The Tongues Conundrum (Part 7)

by Scott

Well, with regards to my series on the gift of tongues, I thought I would get on track to finish it all a few weeks back. I had just a few short articles to finish out, but alas, I haven’t posted in a couple of months. Therefore, I wanted to put up this newest article, with only 2 more left following today (at least, I hope).

The 6 previous articles can be found at these links:

  • Article 1 – An introduction to Spirit-inspired speech
  • Article 2 – Some specific introductory thoughts on tongues
  • Article 3 – Some in depth thoughts on ‘tongues of angels’ in 1 Corinthians 13
  • Article 4 – The 3 purposes of tongues: praise, prayer and proclamation
  • Article 5 – The 2 uses of tongues: personal and public
  • Article 6 – Understanding the difficult passage of 1 Cor 14:20-25

I move on to an important point to remember with the gift of tongues, or possibly any gifting that is used more ‘spontaneously’ amongst the body of Christ. This crucial reminder focuses in on the proper controlling of the gift.

Now, when I use the word control, this can mean all sorts of things to all sorts of people. What I don’t mean is an overt desire to control every single thing that happens in the midst of the congregation. Plenty of leaders and Christians are prepared to nip anything in the bud that might be of a more spontaneous nature. This happens not just with tongues, but with any sort of open sharing in the congregational gathering (gifts from 1 Cor 12 or not).

But I refer more to remembering the goal of edifying the body of Christ remaining at the forefront of our minds and, with this, a willingness to constrain ourselves with wisdom. Though many would claim that speaking in tongues is such an ecstatic experience that whatever comes out comes out, this is not how Paul presents it in the assembly:

27 If any speak in a tongue, let there be only two or at most three, and each in turn, and let someone interpret. 28 But if there is no one to interpret, let each of them keep silent in church and speak to himself and to God. (1 Cor 14:27-28)

Though the Spirit is the one working in the person to bring about the Spirit-inspired speech, there is no complete loss of control of one’s mental or emotional capacities. And this is definitely in line with Paul’s words just a few verses later:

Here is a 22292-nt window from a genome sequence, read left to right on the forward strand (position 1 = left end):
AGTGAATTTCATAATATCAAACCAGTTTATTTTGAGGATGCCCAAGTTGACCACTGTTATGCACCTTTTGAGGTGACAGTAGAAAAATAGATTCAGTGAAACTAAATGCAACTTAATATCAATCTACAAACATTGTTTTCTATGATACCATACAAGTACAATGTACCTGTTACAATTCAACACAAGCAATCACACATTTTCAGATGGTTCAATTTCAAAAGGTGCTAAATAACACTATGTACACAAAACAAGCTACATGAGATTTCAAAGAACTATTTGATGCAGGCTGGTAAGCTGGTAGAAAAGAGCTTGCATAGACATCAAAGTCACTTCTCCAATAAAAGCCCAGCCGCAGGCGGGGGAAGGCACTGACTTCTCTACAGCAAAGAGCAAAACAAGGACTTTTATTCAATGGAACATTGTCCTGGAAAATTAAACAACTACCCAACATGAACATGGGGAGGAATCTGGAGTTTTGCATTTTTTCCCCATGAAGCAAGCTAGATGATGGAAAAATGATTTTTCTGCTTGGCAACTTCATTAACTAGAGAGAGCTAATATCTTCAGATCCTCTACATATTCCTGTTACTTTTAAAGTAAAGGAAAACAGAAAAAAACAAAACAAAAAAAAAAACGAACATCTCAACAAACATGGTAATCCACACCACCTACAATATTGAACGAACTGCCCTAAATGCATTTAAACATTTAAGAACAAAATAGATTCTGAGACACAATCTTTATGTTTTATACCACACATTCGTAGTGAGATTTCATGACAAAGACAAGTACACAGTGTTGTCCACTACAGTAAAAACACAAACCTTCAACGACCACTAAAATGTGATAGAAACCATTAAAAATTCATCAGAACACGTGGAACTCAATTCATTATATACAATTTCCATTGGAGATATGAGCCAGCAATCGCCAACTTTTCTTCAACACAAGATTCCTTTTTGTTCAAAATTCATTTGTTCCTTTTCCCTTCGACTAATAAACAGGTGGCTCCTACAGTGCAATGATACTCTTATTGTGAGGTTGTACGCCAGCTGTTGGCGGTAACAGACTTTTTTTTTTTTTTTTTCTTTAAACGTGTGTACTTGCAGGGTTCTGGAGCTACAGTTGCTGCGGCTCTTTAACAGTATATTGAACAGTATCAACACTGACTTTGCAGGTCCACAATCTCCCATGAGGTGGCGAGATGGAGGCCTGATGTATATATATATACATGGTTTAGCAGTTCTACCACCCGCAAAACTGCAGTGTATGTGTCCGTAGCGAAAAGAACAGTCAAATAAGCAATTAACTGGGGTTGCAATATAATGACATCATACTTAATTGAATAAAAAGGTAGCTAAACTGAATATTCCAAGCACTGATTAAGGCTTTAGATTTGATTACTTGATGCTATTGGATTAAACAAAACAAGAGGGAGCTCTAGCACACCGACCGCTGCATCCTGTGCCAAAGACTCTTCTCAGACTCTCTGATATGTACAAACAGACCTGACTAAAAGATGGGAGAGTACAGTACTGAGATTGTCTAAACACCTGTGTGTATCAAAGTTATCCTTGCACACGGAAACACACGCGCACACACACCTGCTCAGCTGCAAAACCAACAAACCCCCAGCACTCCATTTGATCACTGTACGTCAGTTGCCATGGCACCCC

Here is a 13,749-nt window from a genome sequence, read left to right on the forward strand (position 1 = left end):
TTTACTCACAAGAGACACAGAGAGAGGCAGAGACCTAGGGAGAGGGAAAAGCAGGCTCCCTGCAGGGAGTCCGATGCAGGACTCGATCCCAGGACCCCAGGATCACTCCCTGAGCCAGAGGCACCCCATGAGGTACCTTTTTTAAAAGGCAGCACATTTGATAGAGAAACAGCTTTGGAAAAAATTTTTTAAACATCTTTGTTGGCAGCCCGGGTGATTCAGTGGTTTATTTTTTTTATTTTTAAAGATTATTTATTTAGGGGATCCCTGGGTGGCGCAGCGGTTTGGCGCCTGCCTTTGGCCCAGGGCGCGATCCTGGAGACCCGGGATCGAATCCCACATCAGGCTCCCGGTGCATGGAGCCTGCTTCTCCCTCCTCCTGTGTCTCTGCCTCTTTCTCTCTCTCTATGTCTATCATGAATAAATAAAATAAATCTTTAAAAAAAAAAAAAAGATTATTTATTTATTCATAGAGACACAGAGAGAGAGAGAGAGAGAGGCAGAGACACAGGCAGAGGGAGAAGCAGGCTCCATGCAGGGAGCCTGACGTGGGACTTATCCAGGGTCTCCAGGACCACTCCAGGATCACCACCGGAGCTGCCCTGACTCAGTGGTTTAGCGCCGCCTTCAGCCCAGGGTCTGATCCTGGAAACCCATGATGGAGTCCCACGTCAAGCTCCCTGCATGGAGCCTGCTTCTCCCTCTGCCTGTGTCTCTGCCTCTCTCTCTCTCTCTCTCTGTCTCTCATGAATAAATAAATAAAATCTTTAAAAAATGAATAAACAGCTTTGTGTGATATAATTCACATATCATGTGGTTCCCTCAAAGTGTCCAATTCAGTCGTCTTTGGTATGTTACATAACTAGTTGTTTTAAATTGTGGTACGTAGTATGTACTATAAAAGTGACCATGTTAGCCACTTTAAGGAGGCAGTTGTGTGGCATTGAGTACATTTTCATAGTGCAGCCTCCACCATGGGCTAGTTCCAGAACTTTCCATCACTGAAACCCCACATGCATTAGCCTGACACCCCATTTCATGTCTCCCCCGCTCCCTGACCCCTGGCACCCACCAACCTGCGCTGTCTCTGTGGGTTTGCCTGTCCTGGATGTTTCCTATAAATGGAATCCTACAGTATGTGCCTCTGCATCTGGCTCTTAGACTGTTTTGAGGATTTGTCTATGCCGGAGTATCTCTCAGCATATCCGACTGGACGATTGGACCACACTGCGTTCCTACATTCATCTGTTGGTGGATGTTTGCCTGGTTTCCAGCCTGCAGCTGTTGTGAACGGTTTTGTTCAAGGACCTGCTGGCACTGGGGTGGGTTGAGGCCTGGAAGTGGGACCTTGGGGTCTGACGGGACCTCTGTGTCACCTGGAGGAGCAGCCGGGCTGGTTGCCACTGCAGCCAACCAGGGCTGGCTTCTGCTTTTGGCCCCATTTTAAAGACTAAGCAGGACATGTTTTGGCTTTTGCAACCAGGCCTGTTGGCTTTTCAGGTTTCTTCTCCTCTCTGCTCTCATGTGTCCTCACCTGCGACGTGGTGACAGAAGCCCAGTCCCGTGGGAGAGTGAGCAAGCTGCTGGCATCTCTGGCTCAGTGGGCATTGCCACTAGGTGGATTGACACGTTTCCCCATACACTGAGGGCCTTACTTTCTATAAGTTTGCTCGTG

…and the spirits of prophets are subject to prophets. (1 Cor 14:32)

In the end, when something goes a bit awry, no one can say, ‘The Spirit made me do it.’ Such is not the case. God does not want confusion but clarity. At the same time, God does not fit in a nice and neat box. We read about some strange activities in the Scriptures like Isaiah walking around naked for three years (Isa 20:3) and we see that Jesus had an unusual ‘spitting ministry’ (see Mark 7:33; 8:23). Therefore, we want to guard against man-made restrictions in our gatherings. But we also want to guard against out of control, ecstatic experiences that cause major confusion.

And I believe solid leadership will help facilitate this. Again, not control every nuance. But a facilitation (or administration) of proper use of the Spirit’s giftings, all for the building of of the body of Christ. If we keep in mind that our goal is edification of the body, then we shall be willing to walk out these wise words of instruction in Paul’s letter to the church in Corinth, a church that had themselves gone quite overboard in their expression of the gifts of the Spirit, especially tongues.

And so, after these 7 articles thus far, I believe we can summarise the gift of tongues as this: Speaking out words of prayer, praise or proclamation given by the Holy Spirit in a language unknown to the speaker and possibly unknown to the hearers as well.

Now we just need to follow up with some thoughts on the gift of interpretation of tongues.

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3 responses to “The Tongues Conundrum (Part 7)

  1. a good summary …. and a conclusion that I can heartily agree with (even though I am not Charismatic).
    I have been working on a sermon on 1 Peter, and what has come across so strongly to me is the call for Christians to love each other …. which means I think, also considering others in everything we do – even if that means limiting ourselves (of course this applies to everyone, not just those speaking in tongues).
    I have enjoyed reading these posts, thank you for your patience.

  2. Thank you, Dinah, for your kind words.

  3. Pingback: The Tongues Conundrum (Part 8) | To Be Continued…

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